Ribera was born in Xativa, near Valencia as Jusepe de Ribera (1591-1652). He studied with the Valencian painter, Francisco Ribalta (1565-1628) before heading to Italy; first Parma, Padua, and probably Venice and then Rome from 1613-16.
He came from a distinguished family. His father was a military officer acting as an administrative assistant in Naples, where he finally moved to avoid his creditors.
The Kingdom of Naples was a colony of Spain, ruled by Spanish Viceroys.
Ribera's Spanish nationality gained him access to the small Spanish ruling elite in the city, and to the merchant community, that included notable art collectors. This allowed Ribera to attract the attention of the Viceroy, the Duke of Osuna, who awarded him a number of major commissions.
Within a decade, Ribera was accepted as the foremost Neapolitan artist, being especially popular with expatriate Spanish collectors.
He soaked his brush in the blood of the saints and obsessively painted themes of martyrdoms and the macabre with an aggressive sense of greater truthfulness as he became of the leading contributors to the Vatican's propaganda campaign of Catholic Counter-Reformation Art.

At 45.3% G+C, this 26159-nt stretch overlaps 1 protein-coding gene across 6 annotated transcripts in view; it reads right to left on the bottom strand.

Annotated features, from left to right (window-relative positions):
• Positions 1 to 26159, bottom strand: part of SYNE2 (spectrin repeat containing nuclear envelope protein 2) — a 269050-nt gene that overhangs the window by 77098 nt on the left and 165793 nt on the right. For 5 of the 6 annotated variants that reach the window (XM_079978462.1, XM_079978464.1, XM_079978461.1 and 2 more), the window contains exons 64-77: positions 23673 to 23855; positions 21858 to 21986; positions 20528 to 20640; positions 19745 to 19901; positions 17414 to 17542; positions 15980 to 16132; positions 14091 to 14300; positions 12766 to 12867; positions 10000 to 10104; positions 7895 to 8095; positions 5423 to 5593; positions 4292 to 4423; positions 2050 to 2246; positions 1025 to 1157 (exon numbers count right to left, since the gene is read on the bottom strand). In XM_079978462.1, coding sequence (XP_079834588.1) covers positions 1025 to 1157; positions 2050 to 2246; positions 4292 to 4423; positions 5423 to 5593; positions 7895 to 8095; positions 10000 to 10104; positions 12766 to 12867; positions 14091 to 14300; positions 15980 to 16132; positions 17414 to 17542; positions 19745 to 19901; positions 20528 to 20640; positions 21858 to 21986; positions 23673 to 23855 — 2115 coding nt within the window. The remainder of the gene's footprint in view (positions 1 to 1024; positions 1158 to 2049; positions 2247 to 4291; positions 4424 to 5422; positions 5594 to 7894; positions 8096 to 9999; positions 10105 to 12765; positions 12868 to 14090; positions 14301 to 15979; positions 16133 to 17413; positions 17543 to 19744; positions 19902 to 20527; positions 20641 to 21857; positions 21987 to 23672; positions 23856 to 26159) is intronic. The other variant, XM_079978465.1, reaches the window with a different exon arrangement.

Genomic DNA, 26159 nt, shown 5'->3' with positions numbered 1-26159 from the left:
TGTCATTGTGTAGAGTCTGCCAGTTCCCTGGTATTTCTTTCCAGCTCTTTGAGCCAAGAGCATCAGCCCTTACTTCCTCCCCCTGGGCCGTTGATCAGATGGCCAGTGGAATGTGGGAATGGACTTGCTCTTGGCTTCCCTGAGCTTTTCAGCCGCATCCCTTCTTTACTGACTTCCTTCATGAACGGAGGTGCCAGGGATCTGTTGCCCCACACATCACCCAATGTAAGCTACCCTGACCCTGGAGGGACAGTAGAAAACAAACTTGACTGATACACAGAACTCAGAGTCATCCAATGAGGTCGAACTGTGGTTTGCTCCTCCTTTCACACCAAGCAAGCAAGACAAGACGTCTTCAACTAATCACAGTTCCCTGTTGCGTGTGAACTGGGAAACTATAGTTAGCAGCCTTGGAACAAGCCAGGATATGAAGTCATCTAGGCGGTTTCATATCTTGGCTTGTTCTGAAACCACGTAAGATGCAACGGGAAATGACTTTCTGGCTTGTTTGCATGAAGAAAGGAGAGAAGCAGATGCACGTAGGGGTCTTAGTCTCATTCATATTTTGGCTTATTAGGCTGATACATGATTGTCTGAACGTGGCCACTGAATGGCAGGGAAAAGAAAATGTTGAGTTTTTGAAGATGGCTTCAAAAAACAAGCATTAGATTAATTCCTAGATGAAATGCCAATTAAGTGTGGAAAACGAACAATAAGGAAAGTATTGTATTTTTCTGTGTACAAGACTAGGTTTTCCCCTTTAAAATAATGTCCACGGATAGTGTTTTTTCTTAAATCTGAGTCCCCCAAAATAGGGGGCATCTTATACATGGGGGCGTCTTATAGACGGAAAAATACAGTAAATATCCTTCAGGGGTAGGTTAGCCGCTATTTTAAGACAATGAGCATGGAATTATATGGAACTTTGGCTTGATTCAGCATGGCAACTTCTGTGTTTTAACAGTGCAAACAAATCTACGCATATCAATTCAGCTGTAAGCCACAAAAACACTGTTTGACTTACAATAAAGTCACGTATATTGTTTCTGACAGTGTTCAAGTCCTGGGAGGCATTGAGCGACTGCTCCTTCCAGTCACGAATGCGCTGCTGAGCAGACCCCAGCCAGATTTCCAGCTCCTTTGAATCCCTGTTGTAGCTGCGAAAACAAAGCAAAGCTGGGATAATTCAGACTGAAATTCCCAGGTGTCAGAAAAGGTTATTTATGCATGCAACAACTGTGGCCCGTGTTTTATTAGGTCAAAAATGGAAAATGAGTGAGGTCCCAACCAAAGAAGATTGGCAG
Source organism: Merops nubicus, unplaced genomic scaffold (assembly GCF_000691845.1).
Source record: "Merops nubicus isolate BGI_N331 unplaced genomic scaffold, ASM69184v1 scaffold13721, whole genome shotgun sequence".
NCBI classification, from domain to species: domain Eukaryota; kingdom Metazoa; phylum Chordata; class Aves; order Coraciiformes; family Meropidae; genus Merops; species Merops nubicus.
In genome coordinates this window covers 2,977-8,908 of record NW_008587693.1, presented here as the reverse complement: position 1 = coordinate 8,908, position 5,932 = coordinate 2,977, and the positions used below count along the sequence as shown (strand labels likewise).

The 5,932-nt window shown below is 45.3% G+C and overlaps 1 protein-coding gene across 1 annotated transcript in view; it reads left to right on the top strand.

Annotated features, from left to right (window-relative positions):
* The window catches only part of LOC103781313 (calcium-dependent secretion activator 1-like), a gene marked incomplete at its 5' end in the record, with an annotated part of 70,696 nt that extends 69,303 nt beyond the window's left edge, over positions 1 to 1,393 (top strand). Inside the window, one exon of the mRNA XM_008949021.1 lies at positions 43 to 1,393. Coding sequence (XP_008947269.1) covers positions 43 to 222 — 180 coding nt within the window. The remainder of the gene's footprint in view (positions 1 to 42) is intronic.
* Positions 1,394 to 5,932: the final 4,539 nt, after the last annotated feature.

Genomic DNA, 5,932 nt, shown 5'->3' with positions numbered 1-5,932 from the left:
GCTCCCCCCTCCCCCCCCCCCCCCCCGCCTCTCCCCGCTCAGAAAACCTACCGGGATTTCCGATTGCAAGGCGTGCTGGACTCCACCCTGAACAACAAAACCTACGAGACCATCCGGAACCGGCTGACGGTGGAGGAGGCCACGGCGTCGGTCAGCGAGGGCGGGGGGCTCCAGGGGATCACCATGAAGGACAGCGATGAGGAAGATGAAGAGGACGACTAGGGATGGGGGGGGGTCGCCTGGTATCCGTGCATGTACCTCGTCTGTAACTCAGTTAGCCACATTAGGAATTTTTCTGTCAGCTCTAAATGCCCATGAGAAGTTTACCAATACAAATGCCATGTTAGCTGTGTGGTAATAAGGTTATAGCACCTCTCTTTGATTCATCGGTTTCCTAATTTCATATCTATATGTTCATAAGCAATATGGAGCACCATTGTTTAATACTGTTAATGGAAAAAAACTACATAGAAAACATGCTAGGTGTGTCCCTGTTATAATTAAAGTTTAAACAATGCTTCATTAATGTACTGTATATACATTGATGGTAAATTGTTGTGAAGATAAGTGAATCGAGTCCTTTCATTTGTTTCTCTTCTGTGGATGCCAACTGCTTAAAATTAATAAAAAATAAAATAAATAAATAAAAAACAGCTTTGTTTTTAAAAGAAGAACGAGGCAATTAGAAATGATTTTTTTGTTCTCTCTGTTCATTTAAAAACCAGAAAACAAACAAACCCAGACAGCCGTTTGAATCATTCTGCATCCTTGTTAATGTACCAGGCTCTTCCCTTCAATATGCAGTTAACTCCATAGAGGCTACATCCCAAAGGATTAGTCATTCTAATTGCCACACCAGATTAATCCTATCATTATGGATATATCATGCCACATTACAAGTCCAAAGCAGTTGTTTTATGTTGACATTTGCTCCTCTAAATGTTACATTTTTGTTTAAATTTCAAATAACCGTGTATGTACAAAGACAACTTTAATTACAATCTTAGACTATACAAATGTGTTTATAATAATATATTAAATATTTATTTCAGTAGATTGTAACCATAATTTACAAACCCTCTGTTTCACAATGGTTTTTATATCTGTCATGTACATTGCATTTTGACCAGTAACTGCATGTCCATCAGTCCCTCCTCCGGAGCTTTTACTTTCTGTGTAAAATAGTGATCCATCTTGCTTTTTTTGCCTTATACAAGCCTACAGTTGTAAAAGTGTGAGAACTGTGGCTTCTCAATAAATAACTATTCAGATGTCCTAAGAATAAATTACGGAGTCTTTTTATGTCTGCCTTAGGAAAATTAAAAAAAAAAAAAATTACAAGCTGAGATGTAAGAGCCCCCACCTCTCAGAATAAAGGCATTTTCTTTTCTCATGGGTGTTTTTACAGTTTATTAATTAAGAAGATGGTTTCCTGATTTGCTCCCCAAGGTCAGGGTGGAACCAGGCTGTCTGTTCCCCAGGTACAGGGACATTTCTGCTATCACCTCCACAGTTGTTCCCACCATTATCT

However, Ribera did evolved from initial tenebrism to a more luminous and colorful style, with influences from the Venetian Renaissance and ancient sculpture.
Ribera was not afraid of themes that were profane, obscene or indecent. He found truth in the foul side of reality and myth and revealed to his viewers the gross, rude and lewd with amazingly intensity.
In Spain and Italy his work captured the beautiful and the terrible with equal success. He is the direct influence to Spain's great artist, Diego Velazquez (1599-1660) as well as paving the way for the Neapolitan Baroque movement in Naples in the second half of the 17th century.
Ribera's works are a master synthesis between devotion, expression, and the macabre, all composed with monumental beauty that is engaged with the secrets of Renaissance's grace and grandeur.